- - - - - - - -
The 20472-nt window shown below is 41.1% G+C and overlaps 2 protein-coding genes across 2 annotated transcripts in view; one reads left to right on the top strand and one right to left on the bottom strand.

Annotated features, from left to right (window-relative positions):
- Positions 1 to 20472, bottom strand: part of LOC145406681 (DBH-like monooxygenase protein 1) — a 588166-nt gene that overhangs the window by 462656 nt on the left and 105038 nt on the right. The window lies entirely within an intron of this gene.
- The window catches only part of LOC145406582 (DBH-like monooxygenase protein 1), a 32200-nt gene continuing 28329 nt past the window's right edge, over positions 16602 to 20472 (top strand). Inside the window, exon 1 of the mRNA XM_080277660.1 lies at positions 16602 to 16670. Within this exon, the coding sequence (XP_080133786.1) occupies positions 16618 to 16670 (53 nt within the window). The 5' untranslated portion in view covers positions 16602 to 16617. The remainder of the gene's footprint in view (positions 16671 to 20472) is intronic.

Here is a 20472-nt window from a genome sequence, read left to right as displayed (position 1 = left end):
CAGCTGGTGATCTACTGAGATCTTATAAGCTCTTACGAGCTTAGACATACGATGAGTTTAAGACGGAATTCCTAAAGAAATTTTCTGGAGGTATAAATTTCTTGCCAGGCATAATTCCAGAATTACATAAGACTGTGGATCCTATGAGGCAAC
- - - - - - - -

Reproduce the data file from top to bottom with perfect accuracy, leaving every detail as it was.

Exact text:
The 20472-nt window shown below is 41.1% G+C and overlaps 2 protein-coding genes across 2 annotated transcripts in view; one reads left to right on the top strand and one right to left on the bottom strand.

Annotated features, from left to right (window-relative positions):
- Positions 1 to 20472, bottom strand: part of LOC145406681 (DBH-like monooxygenase protein 1) — a 588166-nt gene that overhangs the window by 462656 nt on the left and 105038 nt on the right. The window lies entirely within an intron of this gene.
- The window catches only part of LOC145406582 (DBH-like monooxygenase protein 1), a 32200-nt gene continuing 28329 nt past the window's right edge, over positions 16602 to 20472 (top strand). Inside the window, exon 1 of the mRNA XM_080277660.1 lies at positions 16602 to 16670. Within this exon, the coding sequence (XP_080133786.1) occupies positions 16618 to 16670 (53 nt within the window). The 5' untranslated portion in view covers positions 16602 to 16617. The remainder of the gene's footprint in view (positions 16671 to 20472) is intronic.

Here is a 20472-nt window from a genome sequence, read left to right as displayed (position 1 = left end):
CAGCTGGTGATCTACTGAGATCTTATAAGCTCTTACGAGCTTAGACATACGATGAGTTTAAGACGGAATTCCTAAAGAAATTTTCTGGAGGTATAAATTTCTTGCCAGGCATAATTCCAGAATTACATAAGACTGTGGATCCTATGAGGCAAC